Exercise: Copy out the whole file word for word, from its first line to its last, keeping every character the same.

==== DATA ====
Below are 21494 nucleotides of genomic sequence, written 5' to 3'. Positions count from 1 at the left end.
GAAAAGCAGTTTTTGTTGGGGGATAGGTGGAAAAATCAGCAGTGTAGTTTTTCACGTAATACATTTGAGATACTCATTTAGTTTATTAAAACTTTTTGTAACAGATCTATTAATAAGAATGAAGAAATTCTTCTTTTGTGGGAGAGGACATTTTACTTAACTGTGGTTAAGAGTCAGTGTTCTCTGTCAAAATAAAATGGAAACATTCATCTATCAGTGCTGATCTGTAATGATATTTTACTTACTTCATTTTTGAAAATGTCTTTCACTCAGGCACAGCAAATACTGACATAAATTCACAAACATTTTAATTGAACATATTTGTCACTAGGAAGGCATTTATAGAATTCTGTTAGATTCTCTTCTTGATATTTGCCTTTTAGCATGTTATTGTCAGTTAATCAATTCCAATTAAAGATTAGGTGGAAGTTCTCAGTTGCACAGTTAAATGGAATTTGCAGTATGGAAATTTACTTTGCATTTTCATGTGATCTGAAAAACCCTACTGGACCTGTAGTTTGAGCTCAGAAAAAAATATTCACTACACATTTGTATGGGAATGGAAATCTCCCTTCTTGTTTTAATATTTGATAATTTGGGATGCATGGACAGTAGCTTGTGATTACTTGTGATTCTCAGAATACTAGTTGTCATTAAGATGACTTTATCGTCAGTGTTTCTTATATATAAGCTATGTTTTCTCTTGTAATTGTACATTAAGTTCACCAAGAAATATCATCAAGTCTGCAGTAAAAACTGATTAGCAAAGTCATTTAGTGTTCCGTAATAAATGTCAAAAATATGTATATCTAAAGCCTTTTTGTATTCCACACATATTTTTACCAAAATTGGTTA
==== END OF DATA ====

Below are 21494 nucleotides of genomic sequence, written 5' to 3'. Positions count from 1 at the left end.
GAAAAGCAGTTTTTGTTGGGGGATAGGTGGAAAAATCAGCAGTGTAGTTTTTCACGTAATACATTTGAGATACTCATTTAGTTTATTAAAACTTTTTGTAACAGATCTATTAATAAGAATGAAGAAATTCTTCTTTTGTGGGAGAGGACATTTTACTTAACTGTGGTTAAGAGTCAGTGTTCTCTGTCAAAATAAAATGGAAACATTCATCTATCAGTGCTGATCTGTAATGATATTTTACTTACTTCATTTTTGAAAATGTCTTTCACTCAGGCACAGCAAATACTGACATAAATTCACAAACATTTTAATTGAACATATTTGTCACTAGGAAGGCATTTATAGAATTCTGTTAGATTCTCTTCTTGATATTTGCCTTTTAGCATGTTATTGTCAGTTAATCAATTCCAATTAAAGATTAGGTGGAAGTTCTCAGTTGCACAGTTAAATGGAATTTGCAGTATGGAAATTTACTTTGCATTTTCATGTGATCTGAAAAACCCTACTGGACCTGTAGTTTGAGCTCAGAAAAAAATATTCACTACACATTTGTATGGGAATGGAAATCTCCCTTCTTGTTTTAATATTTGATAATTTGGGATGCATGGACAGTAGCTTGTGATTACTTGTGATTCTCAGAATACTAGTTGTCATTAAGATGACTTTATCGTCAGTGTTTCTTATATATAAGCTATGTTTTCTCTTGTAATTGTACATTAAGTTCACCAAGAAATATCATCAAGTCTGCAGTAAAAACTGATTAGCAAAGTCATTTAGTGTTCCGTAATAAATGTCAAAAATATGTATATCTAAAGCCTTTTTGTATTCCACACATATTTTTACCAAAATTGGTTA